This was true like over a year ago. Now Redhat installs with a firewall (denying all incomming connections by default), and many of the servers that are installed need to be activated manually. The result is that redhat is now has one of the most secure default installs of Linux out there.

  • by _Sprocket_ (42527) on Sunday October 07, 2001 @04:56PM (#2399488)


    I really think that many at large companies use default installs of Office as job security.


    I have done infosec in both a large funding-limited US government agency, and a well-funded network-savvy corporation. I'd like to suggest different reason lax security exists: funding.


    In both cases, I saw that the IT support infrastructure (sysadmins, architects, desktop support, etc) were underfunded compared to the amount of new tasks and upkeep they were presented. These folks worked tirelessly just to keep their heads above the workflow. Security often added additional effort / steps / work to their already overwhelming load.


    In the Gov't environment, this meant security practices were often ignored. Security was considered an additional effort, and the IT groups were not funded for it. Furthermore, there were few security experts (again - they were not funded for and rarely sought out). Often IT workers were oblivious to security practices to begin with.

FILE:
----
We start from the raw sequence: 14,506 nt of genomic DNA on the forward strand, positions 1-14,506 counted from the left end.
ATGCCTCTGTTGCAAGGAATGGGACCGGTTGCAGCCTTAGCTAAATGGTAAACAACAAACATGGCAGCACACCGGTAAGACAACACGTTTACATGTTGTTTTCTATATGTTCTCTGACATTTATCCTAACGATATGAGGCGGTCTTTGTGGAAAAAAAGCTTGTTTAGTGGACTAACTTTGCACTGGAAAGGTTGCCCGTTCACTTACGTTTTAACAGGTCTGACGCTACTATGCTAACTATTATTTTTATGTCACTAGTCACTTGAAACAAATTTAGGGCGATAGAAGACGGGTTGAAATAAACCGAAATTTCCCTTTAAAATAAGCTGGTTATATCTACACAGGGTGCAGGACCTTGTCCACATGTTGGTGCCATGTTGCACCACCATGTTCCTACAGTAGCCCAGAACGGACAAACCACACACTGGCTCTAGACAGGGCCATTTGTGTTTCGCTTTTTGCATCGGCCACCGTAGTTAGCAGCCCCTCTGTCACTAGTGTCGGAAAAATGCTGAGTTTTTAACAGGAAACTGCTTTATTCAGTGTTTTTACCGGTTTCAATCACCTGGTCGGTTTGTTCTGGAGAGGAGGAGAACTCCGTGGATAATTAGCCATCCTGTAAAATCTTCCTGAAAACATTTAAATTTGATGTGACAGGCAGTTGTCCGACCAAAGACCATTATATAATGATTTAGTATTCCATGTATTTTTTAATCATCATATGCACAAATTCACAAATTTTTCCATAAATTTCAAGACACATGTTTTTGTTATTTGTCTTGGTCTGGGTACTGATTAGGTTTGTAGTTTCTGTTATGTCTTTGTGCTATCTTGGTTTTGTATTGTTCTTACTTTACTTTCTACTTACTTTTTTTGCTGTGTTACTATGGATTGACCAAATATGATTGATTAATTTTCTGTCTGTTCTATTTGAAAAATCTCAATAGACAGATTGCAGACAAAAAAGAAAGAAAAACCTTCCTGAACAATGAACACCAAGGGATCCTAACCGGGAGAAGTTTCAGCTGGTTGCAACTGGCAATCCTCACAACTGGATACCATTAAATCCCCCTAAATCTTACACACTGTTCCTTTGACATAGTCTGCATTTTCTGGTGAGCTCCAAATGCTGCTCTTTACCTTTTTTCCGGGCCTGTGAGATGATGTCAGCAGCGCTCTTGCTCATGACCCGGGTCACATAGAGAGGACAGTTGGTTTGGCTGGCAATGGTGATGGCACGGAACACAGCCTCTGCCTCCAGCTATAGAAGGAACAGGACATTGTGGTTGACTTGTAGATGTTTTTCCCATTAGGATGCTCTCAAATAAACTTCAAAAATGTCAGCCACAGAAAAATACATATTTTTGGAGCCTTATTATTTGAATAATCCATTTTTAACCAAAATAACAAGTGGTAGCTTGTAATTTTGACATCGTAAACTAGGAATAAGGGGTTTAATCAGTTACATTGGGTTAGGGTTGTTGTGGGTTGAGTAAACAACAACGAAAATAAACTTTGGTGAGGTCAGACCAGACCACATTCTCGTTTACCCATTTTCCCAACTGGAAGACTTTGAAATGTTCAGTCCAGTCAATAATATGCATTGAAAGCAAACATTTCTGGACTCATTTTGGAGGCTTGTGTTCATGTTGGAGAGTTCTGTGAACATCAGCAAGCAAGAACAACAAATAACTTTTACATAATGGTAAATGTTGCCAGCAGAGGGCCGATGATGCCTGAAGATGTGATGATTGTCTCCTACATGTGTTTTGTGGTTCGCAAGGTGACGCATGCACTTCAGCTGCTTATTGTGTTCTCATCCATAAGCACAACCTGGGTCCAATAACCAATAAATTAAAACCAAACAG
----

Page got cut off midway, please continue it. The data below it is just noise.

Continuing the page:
In the well-funded corporate environment, implementing security practices involves a great deal of fighting and compromise. There was a well-funded infosec group who championed good security practices. However, the actual admin groups (who were otherwise excellent admins) were rarely knowledgable (or focused) on security issues. Their focus was simply to get things working. Thus, sometimes good security practices went in to place... sometimes security practices were compromised away... sometimes security practices were completely ignored.


    It might be worth making another observation. I used to believe good security practices are just a part of being a good admin. I've changed my mind. It is a sign of an exceptional admin. A good unserstanding of infosec issues requires additional training and understanding that goes beyond the usual realm of administration. Infosec is a specialized skill. As such, those with knowledgeable admins should count themselves lucky. Most organizations will need to hire (or contract) infosec specialists who's focus is on secure (and workable - that's sometimes a tough tradeoff) implementations.